Hey! NY Times Style Magazine—WTF are the OLDER WOMEN????!!!!

I’m so emotionally distraught right now that I can’t even think straight.  Okay. I can think straight enough to write this post—but I’m angry and disappointed and just fed up.

…and I can’t take it anymore!  I’m tired of being ingored!!

This morning, while drinking coffee and lolling around in bed Bonaparte handed me a section of The Sunday Times; he said I would enjoy it.

The section was a special one.  The New York Times Style Magazine and was devoted to “The Greats”.  Solange Knowles, younger sister of the great Beyoncé graces the cover.  I have to admit, she’s a beautiful woman—but Bey is the great one.  She’s not on the cover.

Solange Knowles gracing the cover of The New York Times Style Magazine–The Greats.  I’ll admit.  Solange is a great beauty.  She’s has a great body because she’s normal-sized.  The has long legs and regardless of whether that’s her bio-hair or a wig–it’s great hair.  But–IS Solange one of the greats? At least the publication put a woman on the cover!

With interested piqued, I opened the magazine and started to peruse.

I was a bit perplexed with the choices of The New York Times as to their six “remarkable” talents who define the culture.  Solange–beautiful but I dunno how great her mark on our culture is–especially since she’s on the younger side.  Bruce Nauman–American Artist. Age?  76.  A contemporary artist, whose  works are at MOMA, he has not had an affect on me.  Vigo Mortensen–Danish/American Actor and Artist.  At 60 years old, he’s eye-candy for the older set (Womens can be sexist too–it works both ways) and he’s a very talented actor–but he hasn’t had a cultural impact on me.  Alessandro Michele–Creative Director of Gucci.  At 46 he hasn’t yet reached that “old” age because he’s a man.  A woman would be considered “old”.  More on him later on–but I would say as far as fashion is concerned, he has had a cultural impact.  Mr. Michele needs to put his hair up in a man bun because his hair is man bun friendly (that’s a cultural impact that is one of The Greats).  George R. Martin–He writes horror/fantasy/Sci-fi works.  This has absolutely NO cultural effect on me as I can’t stand those genres.  At 70, he’s a jolly man who can dupe as an in-store Santa should he get tired of writing.   And lastly,  Carrie Mae Weems–American Artist who works in multi-media but her most popular works are in photography.  At 65 years she is the ONLY OLDER woman included in this group.

Why are there four men, all over 45 (which is good) and only one woman.  I’m not even including Solange because at 32 years, she’s too young to be considered a “remarkable talent” –she needs to grow as an artist before she’s one of the greats. OK?

According to The New York Times, these six individuals are shaping our culture and are considered remarkable talents. Where is Joan Didion?  Why is there only one older woman.  Carrie Mae Weems–at 65 years old is the only older woman that’s considered great?

And I noticed something else. Something absolutely disgraceful and disgusting.  In all the ads and editorials Ms. Weems is the only older woman within the confines of this publication.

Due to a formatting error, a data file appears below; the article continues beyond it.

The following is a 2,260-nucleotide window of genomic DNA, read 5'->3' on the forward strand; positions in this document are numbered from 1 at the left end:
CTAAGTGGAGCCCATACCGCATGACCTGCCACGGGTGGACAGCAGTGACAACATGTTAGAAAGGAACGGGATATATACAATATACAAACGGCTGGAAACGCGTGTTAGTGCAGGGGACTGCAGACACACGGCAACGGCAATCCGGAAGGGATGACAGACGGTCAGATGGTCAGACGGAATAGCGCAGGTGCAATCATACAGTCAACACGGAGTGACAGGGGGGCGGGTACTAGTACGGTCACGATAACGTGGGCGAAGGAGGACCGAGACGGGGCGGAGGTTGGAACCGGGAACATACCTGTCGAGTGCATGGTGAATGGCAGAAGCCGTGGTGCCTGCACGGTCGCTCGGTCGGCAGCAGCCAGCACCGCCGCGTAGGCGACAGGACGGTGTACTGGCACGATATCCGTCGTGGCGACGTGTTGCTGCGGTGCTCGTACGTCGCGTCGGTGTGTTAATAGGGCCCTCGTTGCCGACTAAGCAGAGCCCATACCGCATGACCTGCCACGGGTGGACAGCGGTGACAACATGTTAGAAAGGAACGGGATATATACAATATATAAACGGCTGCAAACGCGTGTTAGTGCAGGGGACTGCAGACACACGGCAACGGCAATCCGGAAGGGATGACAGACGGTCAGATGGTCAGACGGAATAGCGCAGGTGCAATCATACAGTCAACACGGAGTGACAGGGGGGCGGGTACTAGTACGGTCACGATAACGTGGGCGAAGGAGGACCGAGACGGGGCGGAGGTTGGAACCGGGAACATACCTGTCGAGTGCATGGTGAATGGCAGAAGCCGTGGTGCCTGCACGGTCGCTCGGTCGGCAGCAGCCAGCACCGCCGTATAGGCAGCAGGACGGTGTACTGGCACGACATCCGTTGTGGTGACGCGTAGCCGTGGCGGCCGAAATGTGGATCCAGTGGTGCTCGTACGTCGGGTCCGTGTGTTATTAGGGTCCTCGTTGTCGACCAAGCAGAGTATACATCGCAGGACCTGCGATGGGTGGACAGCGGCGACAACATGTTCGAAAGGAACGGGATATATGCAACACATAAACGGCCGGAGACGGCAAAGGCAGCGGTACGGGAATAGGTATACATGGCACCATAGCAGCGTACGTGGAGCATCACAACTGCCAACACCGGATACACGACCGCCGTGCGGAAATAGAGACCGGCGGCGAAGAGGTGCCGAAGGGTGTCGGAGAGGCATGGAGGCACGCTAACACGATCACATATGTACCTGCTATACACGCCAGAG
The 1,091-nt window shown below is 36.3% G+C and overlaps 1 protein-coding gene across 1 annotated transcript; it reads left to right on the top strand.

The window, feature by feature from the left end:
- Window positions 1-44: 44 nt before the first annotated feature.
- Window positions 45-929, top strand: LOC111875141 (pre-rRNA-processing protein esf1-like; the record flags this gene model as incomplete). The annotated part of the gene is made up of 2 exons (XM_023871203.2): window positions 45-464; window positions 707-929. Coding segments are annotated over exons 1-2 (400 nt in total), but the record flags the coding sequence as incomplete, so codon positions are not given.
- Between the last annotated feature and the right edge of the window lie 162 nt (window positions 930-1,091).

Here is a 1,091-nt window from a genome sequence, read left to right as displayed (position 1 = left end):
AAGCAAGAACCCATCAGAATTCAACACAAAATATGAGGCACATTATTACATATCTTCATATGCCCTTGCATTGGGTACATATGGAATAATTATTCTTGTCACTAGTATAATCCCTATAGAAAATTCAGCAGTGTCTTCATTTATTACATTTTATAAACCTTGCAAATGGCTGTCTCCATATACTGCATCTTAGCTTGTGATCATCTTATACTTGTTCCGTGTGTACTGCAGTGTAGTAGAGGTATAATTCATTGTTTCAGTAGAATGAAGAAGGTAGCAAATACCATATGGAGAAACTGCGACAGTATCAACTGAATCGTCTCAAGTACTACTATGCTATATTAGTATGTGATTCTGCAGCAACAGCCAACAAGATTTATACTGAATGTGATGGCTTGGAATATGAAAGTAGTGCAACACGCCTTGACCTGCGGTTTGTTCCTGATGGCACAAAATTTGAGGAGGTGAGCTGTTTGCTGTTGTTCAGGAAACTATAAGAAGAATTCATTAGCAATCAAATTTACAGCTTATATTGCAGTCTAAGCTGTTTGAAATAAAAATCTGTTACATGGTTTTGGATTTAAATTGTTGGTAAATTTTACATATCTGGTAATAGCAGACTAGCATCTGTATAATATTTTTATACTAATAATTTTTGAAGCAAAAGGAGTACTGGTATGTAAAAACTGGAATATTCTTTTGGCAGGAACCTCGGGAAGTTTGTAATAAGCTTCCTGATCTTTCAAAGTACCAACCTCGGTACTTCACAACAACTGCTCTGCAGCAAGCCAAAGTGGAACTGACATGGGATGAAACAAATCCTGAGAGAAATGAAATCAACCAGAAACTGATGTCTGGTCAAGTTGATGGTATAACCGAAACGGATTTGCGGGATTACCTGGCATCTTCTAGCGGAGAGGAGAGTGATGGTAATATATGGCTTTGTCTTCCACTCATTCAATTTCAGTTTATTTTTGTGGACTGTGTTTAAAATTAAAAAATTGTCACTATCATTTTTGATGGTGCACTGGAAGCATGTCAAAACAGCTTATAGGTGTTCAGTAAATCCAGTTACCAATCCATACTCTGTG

The other pages, editorial and advertisements were loaded with young models and older men.

Yes. Older MEN.  Further proof to me that older women, are, in fact, the ignored demographic in all media and in life in general.

Here’s an ad for Dacor, a company that specializes in high-end appliances for rich peeps.  The ad is focusing on 51 year-old Entertainment Business Manager John McIlwee.  He’s really successful too.  And rich!  And he collects art.  And he’s a man. I guess there are no women over 50 who are successful to warrant being included in Dacor’s ads.

Let’s take a  bigger look at some of the pages from this magazine (which I am now deeming “ragazine”) shall we?

UGH!  More “Celebrity” obsession in advertising!

Emma Stone is yet, another celebrity “model” and spokesperson for Louis Vuitton.  Funny how most women I know who go ham for LV are all over 50. And the “over 50” demographic is the one that can actually afford LV without going into debt.  Honestly, if  LV needs to go with a celebrity, why not go with a real French one like Audrey Tautou or Fanny Ardant?

Gucci.  More on Alessandro Michele.  He may be Gucci’s creative director but this???  I seriously have no issue with the Russ Meyer Faster Pussycat Kill Kill sweater. It’s pretty funny considering it was a cheesy movie.  But at $1,600 USD, that sweater is a sin.  And let’s hope Mr. Man-Bun Michele had nothing to do with this atrocious ad.  My guess is that the model is 22 years at best–or perhaps if she’s older they decided to put the ski mask on her head to hide the wrinkles and natural signs of aging.

This ad could cause PTSD for a child–it’s that horrific.  Whatever happened to fashion?

Prada.  Oh how I adore the pretentiousness of advertising!!  Check out the makeup on this photoshopped model.  Who walks around with contour lines on their face like that. Gurl would be laughed off of Instagram and would be getting shade thrown at her on YouTube!  And why the greasy hair falling on the face.  And why the miserable look?

I’ve seen girls strutting the walk of shame looking cleaner than this one.  She’s the walk of shameless in this ad.  And anyone who purchases this bag, even though it is rather nice, is giving Prada free advertising.  I can’t even anymore with this logo garbage…